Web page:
A few weeks ago, we sang the song His Mercy Is More by Matt Papa. What I appreciate about the song is the way clearly-worded truth overflows from each verse. The song is full of weighty truths, delivered in poetic punches, that soothe one’s soul. What you may not know, however, is that the lyrics are originally from the following letter written by John Newton. 

I can truly say, that I bear you upon my heart and in my prayers. I have rejoiced to see the beginning of a good and gracious work in you.

And I have confidence in the Lord Jesus, that He will carry it on and complete it and that you will be amongst the number of those who shall sing redeeming love to eternity.

Therefore fear none of the things appointed for you to suffer by the way. But gird up the loins of your mind, and hope to the end. Be not impatient, but wait humbly upon the Lord.

You have one hard lesson to learn, that is, the evil of your own heart. You know something of it, but it is needful that you should know more. For the more we know of ourselves, the more we shall prize and love Jesus and His salvation.

I hope what you find in yourself by daily experience will humble you, but not discourage you: humble you it should, and I believe it does.

Are not you amazed sometimes that you should have so much as a hope, that, poor and needy as you are, the Lord thinketh of you?

But let not all you feel discourage you. For if our Physician is almighty, our disease cannot be desperate and if He casts none out that come to Him, why should you fear?

Our sins are many, but His mercies are more: our sins are great, but His righteousness is greater: we are weak, but He is power. Most of our complaints are owing to unbelief, and the remainder of a legal spirit. And these evils are not removed in a day.

Wait on the Lord, and He will enable you to see more and more of the power and grace of our High Priest.

The more you know Him, the better you will trust Him: the more you trust Him, the better you will love Him; the more you love Him, the better you will serve Him.

This is God’s way: you are not called to buy, but to beg; not to be strong in yourself, but in the grace that is in Christ Jesus. He is teaching you these things, and I trust He will teach you to the end.

Remember, the growth of a believer is not like a mushroom, but like an oak, which increases slowly indeed but surely.

Many suns, showers, and frosts, pass upon it before it comes to perfection. And in winter, when it seems dead, it is gathering strength at the root.

Be humble, watchful, and diligent in the means, and endeavour to look through all, and fix your eye upon Jesus, and all shall be well.

I commend you to the care of the good Shepherd, and remain, for His sake,


John Newton
March 18, 1767

John Newton, “Cardiphonia” in The Works of John Newton (vol. 2; London: Hamilton, Adams & Co., 1824), 140–141



Last week at our annual Soteria Thanksgiving Meal, there was a wall designated for our church family to share things they are thankful for. Here is a list of the things that were written.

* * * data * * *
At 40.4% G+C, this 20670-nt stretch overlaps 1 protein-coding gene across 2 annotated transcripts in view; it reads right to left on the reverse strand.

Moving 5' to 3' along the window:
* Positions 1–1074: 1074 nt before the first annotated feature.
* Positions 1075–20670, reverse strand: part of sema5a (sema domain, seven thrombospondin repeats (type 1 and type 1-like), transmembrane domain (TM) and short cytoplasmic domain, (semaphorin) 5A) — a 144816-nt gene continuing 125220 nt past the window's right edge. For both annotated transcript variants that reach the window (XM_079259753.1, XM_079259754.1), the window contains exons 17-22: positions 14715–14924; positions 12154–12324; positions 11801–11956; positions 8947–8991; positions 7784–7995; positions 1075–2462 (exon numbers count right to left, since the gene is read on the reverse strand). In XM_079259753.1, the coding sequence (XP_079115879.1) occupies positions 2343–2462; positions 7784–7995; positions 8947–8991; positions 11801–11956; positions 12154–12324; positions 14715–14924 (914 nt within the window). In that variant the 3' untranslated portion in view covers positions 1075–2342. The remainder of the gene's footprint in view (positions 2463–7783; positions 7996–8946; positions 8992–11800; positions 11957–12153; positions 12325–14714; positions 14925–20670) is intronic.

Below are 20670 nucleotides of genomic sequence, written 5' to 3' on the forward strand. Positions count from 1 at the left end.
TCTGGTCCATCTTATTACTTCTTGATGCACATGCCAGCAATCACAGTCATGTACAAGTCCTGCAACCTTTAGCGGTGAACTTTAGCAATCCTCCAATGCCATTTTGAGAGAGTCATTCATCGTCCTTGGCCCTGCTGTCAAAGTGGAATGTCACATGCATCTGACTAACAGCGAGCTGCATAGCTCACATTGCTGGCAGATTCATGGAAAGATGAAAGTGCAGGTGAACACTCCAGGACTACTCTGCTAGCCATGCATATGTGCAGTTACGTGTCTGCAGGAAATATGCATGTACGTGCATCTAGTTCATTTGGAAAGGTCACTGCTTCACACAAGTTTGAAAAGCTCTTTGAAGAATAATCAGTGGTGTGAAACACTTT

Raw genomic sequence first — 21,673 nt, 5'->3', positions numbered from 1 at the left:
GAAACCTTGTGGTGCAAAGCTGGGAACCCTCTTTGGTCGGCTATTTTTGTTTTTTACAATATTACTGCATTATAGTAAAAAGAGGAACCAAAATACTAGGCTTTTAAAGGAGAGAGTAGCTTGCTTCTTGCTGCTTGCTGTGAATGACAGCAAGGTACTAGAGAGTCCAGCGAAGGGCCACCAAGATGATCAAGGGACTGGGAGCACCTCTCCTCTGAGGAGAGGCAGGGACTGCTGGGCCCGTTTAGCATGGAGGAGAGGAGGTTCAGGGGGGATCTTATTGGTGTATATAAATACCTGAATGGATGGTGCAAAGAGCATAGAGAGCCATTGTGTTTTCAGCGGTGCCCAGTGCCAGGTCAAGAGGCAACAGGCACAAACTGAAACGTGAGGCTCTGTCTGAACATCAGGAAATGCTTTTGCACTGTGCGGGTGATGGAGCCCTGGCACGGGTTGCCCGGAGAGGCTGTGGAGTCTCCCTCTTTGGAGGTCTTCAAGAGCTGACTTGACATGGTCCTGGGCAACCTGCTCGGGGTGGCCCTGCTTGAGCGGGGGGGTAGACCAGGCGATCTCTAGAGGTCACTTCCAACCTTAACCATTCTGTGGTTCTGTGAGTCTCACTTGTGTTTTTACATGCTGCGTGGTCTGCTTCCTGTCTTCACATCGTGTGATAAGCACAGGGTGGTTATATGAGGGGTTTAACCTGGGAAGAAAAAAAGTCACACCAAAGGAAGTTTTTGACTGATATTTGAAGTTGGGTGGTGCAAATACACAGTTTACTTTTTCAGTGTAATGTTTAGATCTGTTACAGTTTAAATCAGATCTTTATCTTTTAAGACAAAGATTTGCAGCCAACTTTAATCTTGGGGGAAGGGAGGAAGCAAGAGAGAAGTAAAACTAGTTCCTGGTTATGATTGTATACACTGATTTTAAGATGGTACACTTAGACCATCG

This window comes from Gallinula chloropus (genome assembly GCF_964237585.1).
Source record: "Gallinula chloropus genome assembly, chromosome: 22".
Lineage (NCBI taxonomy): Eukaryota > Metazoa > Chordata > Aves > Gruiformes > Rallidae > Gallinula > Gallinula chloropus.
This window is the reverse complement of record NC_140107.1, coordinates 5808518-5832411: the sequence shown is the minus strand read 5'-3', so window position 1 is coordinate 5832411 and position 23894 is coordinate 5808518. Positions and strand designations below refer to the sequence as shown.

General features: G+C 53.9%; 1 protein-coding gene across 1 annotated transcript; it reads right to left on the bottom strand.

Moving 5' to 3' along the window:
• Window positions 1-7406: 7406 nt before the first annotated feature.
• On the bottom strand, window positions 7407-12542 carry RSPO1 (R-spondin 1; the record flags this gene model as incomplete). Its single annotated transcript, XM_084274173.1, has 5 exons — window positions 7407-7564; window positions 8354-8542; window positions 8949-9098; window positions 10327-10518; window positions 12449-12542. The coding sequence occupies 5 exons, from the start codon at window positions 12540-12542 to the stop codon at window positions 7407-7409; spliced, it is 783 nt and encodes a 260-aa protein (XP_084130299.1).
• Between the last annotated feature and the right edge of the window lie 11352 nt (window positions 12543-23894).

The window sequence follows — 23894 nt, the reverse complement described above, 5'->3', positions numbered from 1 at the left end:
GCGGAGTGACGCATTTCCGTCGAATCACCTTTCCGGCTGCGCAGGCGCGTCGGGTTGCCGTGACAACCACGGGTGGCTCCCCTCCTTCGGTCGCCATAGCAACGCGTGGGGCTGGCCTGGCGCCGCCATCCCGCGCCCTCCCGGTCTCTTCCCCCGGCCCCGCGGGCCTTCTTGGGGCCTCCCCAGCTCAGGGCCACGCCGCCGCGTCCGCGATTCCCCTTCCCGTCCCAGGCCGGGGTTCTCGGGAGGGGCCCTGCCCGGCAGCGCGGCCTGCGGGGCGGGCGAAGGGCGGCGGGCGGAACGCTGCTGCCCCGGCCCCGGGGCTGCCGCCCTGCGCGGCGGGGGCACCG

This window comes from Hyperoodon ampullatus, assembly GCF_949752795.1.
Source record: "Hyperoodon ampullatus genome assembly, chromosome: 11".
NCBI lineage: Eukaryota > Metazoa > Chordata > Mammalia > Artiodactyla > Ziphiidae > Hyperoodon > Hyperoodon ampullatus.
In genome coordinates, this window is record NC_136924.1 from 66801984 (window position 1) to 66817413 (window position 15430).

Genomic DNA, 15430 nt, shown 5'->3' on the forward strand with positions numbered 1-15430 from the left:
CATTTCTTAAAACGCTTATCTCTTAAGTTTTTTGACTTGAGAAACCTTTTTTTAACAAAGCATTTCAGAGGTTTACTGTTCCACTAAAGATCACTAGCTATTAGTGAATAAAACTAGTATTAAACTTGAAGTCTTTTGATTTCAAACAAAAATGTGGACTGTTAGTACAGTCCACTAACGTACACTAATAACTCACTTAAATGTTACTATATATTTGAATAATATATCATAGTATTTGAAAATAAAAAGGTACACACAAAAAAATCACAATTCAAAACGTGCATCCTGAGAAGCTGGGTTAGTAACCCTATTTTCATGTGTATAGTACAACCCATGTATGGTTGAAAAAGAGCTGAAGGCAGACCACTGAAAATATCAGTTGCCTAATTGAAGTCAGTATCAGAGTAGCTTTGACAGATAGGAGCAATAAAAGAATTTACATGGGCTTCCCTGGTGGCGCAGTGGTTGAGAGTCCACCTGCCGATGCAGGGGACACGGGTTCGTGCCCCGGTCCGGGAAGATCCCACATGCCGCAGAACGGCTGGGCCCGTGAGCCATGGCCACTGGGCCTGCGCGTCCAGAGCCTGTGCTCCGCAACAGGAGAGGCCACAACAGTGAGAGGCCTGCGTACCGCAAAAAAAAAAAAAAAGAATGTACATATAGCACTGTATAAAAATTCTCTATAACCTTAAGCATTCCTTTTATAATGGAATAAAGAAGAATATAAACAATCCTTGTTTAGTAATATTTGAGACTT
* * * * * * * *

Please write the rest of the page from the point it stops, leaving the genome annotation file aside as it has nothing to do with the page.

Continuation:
My husband and beautiful girls // Baby brother // Swim team // Iowa Hawkeyes // I am saved // Mom and Dad // The Bible // Food // Family and Baseball // Family, God, Food and friends // Friends, family and Jesus // Jesus on the cross // Family and Hugs // Church // That God came to save me and everyone // Gal pals // Salvation // Cute kids // For my brain // Legos // My son Buddy // Water // God and his sovereignty // My dog // Football, Broncos, turkey, and sports // My rabbit Nibbles // My job // My mommy // My friends // Animals // Jesus as our Savior // My teachers // The students that I get to share God with everyday // Pastor Mike // God’s grace // For the big turkey, they caught // For getting baptized // For horses // For my hands // My husband // Stuffed animals // Everything God has done.

This is a great list, but it is not a completed list. How could it be? Each of us could likely think of a hundred examples of God's blessing each day. Or, consider the ways that God has blessed Soteria this year by allowing more people to believe the gospel, be baptized, and grow together in community. Each of these are good gifts from the hand of a gracious God. Indeed we serve a good God who gives good gifts to his children. James writes,

JAMES 1:17-18

Every good gift and every perfect gift is from above, coming down from the Father of lights, with whom there is no variation or shadow due to change. Of his own will, he brought us forth by the word of truth, that we should be a kind of firstfruits of his creatures.

We have a lot to be thankful for this year. I hope that as you celebrate Thanksgiving with family and friends, you’ll give thanks for the big things and the small things. Both are from God and are a reminder of his unfailing love for us.

Happy Thanksgiving Soteria!

The Best Question Asked At My Ordination


Two weeks ago I participated in an ordination council at Soteria. Ordination is a time for area pastors and church people to examine a man’s doctrine and character and determine whether he is called to serve in pastoral ministry. Prior to my council, I spent hours reviewing my doctrinal statement. For two weeks every shower time turned into a mock ordination council where I rehearsed how I was going to answer a particular question about spiritual gifts or the imputed righteousness of Jesus. I wanted to be ready with an answer for every question.